George Dvorsky reports over at Sentient Developments that the Wikipedia community has deleted a perfectly reasonable entry on astrosociobiology, "the speculative scientific study of extraterrestrial civilizations and their possible social characteristics and developmental tendencies." People like Carl Sagan and Freeman Dyson are counted among the ranks of astrosociobiologists, as are countless scifi creators. Luckily, Dvorksy has preserved the excised the entry in its entirety on his blog. Find out what Wikipedia doesn't want you to know about cultures that might develop beyond our solar system's heliopause.
Most of the expunged Wikipedia entry is taken up with the philosophical/scientific underpinnings of Astrosociobiology, as well as many pained acknowledgments that we don't really know what we're talking about since we know of no actual alien civilizations. The best part comes at the end, when we finally get down to brass tacks:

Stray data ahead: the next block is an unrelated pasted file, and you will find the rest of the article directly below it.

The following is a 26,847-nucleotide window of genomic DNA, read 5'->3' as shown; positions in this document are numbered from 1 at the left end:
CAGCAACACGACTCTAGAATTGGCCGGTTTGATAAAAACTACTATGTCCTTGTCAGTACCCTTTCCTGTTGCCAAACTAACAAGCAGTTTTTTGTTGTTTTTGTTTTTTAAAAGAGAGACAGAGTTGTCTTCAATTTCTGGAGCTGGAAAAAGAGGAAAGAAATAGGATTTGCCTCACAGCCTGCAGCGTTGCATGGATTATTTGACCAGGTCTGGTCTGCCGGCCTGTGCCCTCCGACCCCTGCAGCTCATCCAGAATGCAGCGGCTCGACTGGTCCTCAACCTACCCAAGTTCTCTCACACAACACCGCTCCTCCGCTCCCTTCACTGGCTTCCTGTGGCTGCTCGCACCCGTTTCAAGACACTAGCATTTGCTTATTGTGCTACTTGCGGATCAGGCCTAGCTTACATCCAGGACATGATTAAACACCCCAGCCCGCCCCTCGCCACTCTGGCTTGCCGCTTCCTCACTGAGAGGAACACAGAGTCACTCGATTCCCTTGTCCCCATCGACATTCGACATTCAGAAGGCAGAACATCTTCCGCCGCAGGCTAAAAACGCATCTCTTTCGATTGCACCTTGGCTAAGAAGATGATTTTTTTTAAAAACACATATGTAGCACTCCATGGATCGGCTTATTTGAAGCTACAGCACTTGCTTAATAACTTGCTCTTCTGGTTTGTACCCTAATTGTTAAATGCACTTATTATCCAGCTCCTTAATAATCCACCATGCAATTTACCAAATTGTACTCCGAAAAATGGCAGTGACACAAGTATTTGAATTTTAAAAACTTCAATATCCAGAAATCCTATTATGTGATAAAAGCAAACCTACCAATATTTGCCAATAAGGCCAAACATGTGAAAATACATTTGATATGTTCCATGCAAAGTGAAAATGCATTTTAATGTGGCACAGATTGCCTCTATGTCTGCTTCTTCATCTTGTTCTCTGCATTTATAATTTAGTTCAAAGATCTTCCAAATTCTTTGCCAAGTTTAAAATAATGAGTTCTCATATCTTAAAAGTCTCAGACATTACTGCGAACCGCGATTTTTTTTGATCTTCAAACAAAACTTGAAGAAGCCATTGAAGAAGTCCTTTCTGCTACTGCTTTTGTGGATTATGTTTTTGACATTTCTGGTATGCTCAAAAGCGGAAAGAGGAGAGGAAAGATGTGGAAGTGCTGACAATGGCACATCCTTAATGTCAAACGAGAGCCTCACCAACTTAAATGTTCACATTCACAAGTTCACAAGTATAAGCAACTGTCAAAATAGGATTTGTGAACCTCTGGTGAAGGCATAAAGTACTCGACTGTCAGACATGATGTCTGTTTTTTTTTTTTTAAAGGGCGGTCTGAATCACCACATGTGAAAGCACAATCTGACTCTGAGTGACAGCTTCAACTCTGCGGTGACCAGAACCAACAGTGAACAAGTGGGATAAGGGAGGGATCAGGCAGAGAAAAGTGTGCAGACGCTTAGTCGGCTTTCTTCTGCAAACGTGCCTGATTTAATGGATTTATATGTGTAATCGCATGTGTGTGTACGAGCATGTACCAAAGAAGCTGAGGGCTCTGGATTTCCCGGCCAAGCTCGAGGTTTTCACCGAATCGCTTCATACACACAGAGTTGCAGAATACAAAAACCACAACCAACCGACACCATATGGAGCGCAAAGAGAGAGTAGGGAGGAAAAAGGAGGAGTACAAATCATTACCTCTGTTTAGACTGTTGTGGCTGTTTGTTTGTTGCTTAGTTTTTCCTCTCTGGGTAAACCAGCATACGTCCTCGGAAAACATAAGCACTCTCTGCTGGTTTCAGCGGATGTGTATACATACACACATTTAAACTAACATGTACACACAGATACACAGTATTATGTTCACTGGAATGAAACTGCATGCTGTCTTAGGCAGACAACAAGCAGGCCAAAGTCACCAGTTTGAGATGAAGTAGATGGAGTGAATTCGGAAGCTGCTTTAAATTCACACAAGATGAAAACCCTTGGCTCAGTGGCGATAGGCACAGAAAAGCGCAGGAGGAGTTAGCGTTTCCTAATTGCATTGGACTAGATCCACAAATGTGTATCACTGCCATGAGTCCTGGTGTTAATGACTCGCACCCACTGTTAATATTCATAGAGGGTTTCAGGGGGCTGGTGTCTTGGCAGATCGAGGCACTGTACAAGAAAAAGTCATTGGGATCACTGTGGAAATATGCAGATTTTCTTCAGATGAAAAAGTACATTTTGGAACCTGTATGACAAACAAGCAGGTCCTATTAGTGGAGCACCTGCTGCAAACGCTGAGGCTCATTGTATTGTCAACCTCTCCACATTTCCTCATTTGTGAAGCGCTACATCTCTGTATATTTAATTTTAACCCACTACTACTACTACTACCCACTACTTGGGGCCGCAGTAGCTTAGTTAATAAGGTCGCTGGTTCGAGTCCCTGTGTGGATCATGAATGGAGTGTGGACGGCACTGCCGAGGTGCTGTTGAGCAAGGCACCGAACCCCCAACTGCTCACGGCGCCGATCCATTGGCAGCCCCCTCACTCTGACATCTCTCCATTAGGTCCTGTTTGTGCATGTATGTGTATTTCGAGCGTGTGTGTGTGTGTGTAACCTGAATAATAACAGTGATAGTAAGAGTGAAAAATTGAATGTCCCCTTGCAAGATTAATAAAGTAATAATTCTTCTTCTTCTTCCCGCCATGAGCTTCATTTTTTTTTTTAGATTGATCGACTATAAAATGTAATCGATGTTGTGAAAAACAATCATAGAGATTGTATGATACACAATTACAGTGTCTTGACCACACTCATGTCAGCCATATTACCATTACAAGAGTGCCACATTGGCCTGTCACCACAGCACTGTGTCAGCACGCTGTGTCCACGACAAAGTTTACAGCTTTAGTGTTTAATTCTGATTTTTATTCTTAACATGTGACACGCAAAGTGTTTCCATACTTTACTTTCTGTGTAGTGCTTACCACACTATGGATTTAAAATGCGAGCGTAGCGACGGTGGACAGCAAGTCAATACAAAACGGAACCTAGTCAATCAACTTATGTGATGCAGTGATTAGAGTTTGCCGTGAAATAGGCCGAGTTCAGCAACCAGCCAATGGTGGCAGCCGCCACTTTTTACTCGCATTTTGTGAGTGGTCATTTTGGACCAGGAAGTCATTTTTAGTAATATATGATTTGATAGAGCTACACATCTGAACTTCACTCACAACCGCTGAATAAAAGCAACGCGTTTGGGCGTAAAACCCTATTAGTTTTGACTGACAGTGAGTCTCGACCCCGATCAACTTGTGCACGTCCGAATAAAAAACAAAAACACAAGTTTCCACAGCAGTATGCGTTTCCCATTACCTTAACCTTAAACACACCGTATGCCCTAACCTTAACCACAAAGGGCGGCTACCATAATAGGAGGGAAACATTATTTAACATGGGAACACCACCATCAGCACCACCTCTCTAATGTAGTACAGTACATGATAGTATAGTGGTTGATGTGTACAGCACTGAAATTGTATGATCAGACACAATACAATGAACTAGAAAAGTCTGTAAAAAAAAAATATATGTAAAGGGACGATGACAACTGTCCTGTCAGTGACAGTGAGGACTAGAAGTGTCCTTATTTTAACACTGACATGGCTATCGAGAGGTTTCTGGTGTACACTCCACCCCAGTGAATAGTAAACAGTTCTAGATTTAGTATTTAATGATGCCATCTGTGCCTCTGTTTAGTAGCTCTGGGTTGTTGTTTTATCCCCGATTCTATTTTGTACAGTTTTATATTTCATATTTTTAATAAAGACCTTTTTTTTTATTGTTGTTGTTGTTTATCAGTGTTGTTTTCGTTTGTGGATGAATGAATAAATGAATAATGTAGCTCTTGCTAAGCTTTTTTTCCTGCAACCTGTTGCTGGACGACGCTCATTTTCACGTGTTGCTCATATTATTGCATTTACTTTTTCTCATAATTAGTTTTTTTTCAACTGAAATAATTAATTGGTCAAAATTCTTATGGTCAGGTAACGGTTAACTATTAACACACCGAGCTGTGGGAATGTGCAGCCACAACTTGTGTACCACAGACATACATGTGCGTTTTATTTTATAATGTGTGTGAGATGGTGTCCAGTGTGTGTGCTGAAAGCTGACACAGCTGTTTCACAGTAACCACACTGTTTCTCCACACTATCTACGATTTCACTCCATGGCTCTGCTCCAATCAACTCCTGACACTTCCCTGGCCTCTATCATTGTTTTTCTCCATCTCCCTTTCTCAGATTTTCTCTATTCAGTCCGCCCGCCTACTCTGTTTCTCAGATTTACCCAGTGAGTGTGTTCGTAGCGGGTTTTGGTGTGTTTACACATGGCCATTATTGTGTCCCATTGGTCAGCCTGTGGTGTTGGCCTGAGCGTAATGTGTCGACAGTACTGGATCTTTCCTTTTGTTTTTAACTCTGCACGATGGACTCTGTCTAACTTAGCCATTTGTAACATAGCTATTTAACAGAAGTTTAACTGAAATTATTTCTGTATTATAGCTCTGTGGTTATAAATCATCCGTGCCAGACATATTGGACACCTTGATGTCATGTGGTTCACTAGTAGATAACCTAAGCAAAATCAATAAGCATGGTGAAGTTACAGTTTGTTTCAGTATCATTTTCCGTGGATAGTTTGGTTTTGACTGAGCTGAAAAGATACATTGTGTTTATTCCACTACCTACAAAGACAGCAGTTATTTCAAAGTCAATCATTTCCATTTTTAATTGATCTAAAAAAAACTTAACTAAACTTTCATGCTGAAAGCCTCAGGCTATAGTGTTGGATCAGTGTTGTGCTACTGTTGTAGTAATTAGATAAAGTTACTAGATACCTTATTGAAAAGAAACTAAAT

A method for classifying civilization types was introduced by Russian astronomer Nikolai Kardashev in 1964. Known as the Kardashev scale, classifications are assigned based on the amount of usable energy a civilization has at its disposal and increasing logarithmically:
* Type I - A civilization that is able to harness all of the power available on a single planet, approximately 1016W.
* Type II - A civilization that is able to harness all of the power available from a single star, approximately 1026W.
* Type III - A civilization that is able to harness all of the power available from a single galaxy, approximately 1036W.
Human civilization has yet to achieve full Type I status, as it is able to harness only a portion of the energy that is available on Earth. Carl Sagan speculated that humanity's current civilization type is around 0.7
Really? We actually have civilization among humans? Who knew.
Astrosociobiology article on Wikipedia Deleted [Sentient Developments]